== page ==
Christian liberty was allowed, not for our pleasure, but for the glory of God, and the good of others. We must please our neighbour, for the good of his soul; not by serving his wicked will, and humouring him in a sinful way; if we thus seek to please men, we are not the servants of Christ. Christ's whole life was a self-denying, self-displeasing life. And he is the most advanced Christian, who is the most conformed to Christ. Considering his spotless purity and holiness, nothing could be more contrary to him, than to be made sin and a curse for us, and to have the reproaches of God fall upon him; the just for the unjust. He bore the guilt of sin, and the curse for it; we are only called to bear a little of the trouble of it. He bore the presumptuous sins of the wicked; we are called only to bear the failings of the weak. And should not we be humble, self-denying, and ready to consider one another, who are members one of another? The Scriptures are written for our use and benefit, as much as for those to whom they were first given. Those are most learned who are most mighty in the Scriptures. That comfort which springs from the word of God, is the surest and sweetest, and the greatest stay to hope. The Spirit as a Comforter, is the earnest of our inheritance. This like-mindedness must be according to the precept of Christ, according to his pattern and example. It is the gift of God; and a precious gift it is, for which we must earnestly seek unto him. Our Divine Master invites his disciples, and encourages them by showing himself as meek and lowly in spirit. The same disposition ought to mark the conduct of his servants, especially of the strong towards the weak. The great end in all our actions must be, that God may be glorified; nothing more forwards this, than the mutual love and kindness of those who profess religion. Those that agree in Christ may well agree among themselves.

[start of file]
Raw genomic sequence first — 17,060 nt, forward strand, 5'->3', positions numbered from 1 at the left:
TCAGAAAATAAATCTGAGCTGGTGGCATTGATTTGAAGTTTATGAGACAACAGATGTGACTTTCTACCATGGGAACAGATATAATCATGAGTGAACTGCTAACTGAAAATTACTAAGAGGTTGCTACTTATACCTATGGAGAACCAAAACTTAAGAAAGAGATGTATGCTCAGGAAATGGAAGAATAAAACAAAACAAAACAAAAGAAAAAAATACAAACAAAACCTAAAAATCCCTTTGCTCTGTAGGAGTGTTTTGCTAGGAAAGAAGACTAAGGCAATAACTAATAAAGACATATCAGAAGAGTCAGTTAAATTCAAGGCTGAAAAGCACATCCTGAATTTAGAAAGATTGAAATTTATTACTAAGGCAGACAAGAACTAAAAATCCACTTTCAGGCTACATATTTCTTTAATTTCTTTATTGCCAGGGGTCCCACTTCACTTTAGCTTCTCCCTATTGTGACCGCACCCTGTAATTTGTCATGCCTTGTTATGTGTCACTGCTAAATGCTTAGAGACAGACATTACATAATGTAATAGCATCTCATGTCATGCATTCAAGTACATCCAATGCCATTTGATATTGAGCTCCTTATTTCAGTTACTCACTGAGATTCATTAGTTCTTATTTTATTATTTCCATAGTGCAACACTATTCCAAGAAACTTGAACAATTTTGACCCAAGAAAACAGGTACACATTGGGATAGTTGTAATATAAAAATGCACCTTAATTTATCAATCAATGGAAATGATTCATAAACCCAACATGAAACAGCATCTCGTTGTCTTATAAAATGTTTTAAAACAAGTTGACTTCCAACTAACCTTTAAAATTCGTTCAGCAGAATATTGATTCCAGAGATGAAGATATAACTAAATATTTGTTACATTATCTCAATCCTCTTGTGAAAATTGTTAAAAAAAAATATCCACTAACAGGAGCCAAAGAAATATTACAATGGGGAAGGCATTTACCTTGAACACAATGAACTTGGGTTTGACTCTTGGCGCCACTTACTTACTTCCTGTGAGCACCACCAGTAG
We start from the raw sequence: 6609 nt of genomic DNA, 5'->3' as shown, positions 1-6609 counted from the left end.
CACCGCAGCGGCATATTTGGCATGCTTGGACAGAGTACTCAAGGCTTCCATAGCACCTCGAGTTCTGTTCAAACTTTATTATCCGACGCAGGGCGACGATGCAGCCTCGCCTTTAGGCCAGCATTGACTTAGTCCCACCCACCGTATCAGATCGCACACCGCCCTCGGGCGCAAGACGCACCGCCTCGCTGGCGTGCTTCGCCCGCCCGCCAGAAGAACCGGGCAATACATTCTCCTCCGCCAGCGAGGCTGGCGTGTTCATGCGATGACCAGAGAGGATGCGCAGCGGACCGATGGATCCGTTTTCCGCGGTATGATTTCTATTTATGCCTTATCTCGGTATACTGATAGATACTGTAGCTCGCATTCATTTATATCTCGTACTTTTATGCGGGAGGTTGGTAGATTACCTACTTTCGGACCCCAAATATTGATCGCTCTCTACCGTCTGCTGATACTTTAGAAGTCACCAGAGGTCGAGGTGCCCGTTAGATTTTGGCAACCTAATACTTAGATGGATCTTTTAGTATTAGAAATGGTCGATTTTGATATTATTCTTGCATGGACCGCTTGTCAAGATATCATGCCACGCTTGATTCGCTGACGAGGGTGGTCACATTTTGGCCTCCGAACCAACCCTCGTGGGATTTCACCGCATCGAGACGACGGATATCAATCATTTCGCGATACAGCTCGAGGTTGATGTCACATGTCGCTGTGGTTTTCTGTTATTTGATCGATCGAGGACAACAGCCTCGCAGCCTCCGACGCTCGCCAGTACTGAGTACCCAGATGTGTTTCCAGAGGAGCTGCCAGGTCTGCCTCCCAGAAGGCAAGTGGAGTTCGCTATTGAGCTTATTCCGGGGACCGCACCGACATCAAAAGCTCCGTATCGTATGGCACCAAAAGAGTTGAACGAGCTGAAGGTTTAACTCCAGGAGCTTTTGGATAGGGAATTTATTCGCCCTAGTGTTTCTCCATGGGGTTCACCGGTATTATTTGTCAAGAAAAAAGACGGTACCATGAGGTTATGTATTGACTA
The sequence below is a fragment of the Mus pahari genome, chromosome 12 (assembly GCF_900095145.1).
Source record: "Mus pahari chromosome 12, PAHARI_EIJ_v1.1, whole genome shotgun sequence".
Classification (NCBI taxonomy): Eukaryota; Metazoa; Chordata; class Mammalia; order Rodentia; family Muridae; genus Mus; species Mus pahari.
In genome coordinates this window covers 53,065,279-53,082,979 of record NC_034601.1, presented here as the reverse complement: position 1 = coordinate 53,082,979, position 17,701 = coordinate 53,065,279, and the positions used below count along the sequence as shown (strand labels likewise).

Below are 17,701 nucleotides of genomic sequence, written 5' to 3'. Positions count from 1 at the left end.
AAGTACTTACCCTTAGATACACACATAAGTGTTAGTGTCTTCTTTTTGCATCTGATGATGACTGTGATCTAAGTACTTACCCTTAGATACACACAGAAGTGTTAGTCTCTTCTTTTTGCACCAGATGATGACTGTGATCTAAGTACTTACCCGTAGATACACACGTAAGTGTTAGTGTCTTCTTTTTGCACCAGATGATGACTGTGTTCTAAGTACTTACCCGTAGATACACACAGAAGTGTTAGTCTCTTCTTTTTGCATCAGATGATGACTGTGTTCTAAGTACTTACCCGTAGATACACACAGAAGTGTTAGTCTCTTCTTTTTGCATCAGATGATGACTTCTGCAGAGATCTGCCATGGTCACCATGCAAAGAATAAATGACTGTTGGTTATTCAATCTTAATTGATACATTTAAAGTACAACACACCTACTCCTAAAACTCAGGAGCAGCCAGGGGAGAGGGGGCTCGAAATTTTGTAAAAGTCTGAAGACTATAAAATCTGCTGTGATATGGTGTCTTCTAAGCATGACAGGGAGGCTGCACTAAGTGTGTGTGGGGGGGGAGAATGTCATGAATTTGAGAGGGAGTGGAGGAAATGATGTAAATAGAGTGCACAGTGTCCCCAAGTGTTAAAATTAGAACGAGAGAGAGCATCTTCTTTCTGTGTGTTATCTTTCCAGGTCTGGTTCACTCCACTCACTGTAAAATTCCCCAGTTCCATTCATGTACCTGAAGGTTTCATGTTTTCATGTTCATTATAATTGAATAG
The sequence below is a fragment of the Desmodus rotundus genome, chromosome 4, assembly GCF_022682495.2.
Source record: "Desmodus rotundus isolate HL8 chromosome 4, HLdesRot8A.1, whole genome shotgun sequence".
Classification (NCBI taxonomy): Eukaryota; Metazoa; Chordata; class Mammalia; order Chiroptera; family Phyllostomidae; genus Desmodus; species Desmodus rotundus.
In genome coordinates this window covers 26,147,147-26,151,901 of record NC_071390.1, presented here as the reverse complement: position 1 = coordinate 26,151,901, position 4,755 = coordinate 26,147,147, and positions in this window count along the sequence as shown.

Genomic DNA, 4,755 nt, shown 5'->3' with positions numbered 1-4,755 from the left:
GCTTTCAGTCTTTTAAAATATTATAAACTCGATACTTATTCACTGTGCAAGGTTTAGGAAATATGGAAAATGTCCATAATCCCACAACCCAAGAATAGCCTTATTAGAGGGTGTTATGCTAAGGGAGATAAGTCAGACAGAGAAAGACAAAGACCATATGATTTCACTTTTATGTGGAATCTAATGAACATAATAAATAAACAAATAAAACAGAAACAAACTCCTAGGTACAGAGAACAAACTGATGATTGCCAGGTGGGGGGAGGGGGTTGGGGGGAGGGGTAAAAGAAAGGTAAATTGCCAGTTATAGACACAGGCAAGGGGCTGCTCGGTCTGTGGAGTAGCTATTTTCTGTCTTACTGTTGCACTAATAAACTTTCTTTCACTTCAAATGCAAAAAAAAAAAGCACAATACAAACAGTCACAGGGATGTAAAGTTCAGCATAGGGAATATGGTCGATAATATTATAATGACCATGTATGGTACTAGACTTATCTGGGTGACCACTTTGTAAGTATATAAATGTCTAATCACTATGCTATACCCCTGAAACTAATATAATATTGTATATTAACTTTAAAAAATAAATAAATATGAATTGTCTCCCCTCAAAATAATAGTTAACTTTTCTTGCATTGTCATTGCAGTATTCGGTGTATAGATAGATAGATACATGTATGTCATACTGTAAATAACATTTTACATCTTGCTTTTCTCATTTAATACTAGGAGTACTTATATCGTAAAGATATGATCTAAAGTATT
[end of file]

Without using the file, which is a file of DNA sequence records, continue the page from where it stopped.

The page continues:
Ellen G. White
The Upward Look, 31.7

The Saviour is acquainted with the mental suffering of His children. He knows how at times their hearts are wounded and bleeding. He would have the afflicted soothed and helped. He says to us, “Bear ye one another's burdens” (Galatians 6:2). “We then that are strong ought to bear the infirmities of the weak, and not to please ourselves” (Romans 15:1). We are to relate ourselves rightly to one another, even though to do this demands sacrifice. Christ made an infinite sacrifice for us, and should we not be willing to sacrifice for others? We are to guard carefully against wounding or bruising the hearts of God's children, for when we do this, we wound and bruise the heart of Christ.—Letter 31, January 17, 1904, to Elder and Mrs. J. A. Burden, and Dr. and Mrs. D. H. Kress. UL 31.7